I took several months off blogging – completely. Why? Because I was concentrating on Chem4Word – a semantic chemical authoring tool sponsored by and jointly built with Microsoft External Research in Redmond. In this and subsequent posts I’ll now tell you about it and what hopes we have for it. Yesterday – and I’ll explain why in later posts – was a breakthrough day for us and I felt I could start to tell the world about it.
When we started I had no idea of the amount of mental and emotional effort I was going to have to put into this. We started about 2 years ago when Tony Hey and Ley Dirks invited some academic chemical informatics folk to Redmond to plan what has started as eChemistry and has now turned out to be OREChem. I’ll be blogging about this regularly elsewhere. But Tony and Lee also asked me if I would like our group and his to jointly develop a chemical drawing tool (I think that’s the phrase used then) for Word.
Why our group? Why not a commercial software company with lots of experience, with customers, with proven algorithms, etc. I can’t put words into his mouth but remember that Tony ran the UK eScience program and got a view of many disciplines – medicine, earth, environment, transport, oil, and particularly bioscience. These disciplines were applying the new tools of the distributed web, looking to share semantic information and prepare for the multi-party clouds that we are now seeing. He visited the ACS-CINF session to see what the state of the art was, and I’ll have to leave him to say what he concluded.
Microsoft – through the strenuous efforts of Jean Paoli – was a very early adopter of XML and so it was natural that Tony should look to CML (Chemical Markup Language) as the basic of our project. We’ve started from day zero with an XML data model, which has an amazing number of benefits. It supports side-effect-free programming (ably steered by Jim Downing) and can take advantage of the incredibly powerful LINQ system in dotNet (it’s really “.NET”) but it’s very easy to miss the dot.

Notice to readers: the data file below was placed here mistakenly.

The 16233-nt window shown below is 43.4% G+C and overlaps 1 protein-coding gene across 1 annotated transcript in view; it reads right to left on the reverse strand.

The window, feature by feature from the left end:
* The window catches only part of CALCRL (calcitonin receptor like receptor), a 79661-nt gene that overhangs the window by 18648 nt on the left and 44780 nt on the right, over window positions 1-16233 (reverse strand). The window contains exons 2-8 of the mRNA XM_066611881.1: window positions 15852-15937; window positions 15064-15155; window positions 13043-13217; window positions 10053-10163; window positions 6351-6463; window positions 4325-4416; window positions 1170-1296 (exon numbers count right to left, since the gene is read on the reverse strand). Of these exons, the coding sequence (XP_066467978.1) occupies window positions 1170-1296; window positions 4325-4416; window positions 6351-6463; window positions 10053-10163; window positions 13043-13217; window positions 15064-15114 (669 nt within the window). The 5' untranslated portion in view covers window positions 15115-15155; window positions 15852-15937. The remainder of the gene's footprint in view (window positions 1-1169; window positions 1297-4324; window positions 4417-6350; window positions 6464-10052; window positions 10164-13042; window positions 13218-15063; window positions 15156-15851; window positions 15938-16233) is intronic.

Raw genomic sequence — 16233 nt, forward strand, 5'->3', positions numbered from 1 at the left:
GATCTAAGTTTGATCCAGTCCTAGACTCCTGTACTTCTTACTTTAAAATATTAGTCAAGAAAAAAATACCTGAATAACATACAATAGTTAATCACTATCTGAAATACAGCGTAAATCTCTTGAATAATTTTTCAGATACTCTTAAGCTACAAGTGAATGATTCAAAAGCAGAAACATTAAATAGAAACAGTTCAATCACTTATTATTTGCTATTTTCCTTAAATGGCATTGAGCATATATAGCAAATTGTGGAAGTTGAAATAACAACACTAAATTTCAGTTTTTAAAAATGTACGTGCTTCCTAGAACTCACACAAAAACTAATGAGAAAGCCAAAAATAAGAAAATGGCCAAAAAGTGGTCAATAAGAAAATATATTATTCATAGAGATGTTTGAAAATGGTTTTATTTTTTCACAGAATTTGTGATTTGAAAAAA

So we started with a very fluid high-level plan and at the same time started the contractual negotiations. For those of you who don’t know, *all* large companies take a long time to finalise contracts on the first occasion. (And so do many small ones…). And Universities aren’t always quick. So the contract is measured in hundreds of days negotation – many of these anticipating the problems we might run into. (In retrospect – no surprise – a lot of this seems very periperal or even obsolete.
The basis of the chemistry was a CML engine. I’d already written JUMBO (Java Universal Molecular browser for Objects), which is neither Universal and no longer a browser – but this is converted into dotNUMBO (in C#).I’d hoped that we could autoconvert the software and I’m very glad we didn’t try. Although all lines of code have been typed in blood the design is much cleaner and it’s much smaller. And we are startiung with a subset of chemistry.
The effort has been incredible. I think I and Jim are nominally 10% of our time, but that’s >10% of 162 hours/week at times. Over the last 2-3 months we’ve taken to having daily telcons – sometimes short and sometimes cancelled – but often over an hour. And this effort has been made by the MS people as well – we’ve had many visits from Lee, Alex, Savas, and also a week’s stay from JimM. I think it’s taken over some of their lives as well….
It’s been a bigger project than any of us thought (I think). It’s been run on project management system (TFS) where we all invent scenarios and all get (multiple) tickets for tasks. Many of these are past their sell-by date. At times they hung over me (at least) as a cloud of doom, showing how slowly the project was going. Parts of milestones were missed. Scenarios moved to later milestones, etc.
But we set ourselves two deadlines which could not be moved. This is often a good way of helping to ensure communal vision and prioritisation. The deadlines were
- yesterday (the Microsoft External Research symposium, where we would present to a wider range of academics and MS staff
- end of April – BioIT is Boston – a large event with many commercial vendors and purchasers.
We made it yesterday with 10 minutes to spare. It was great. More – much more – later…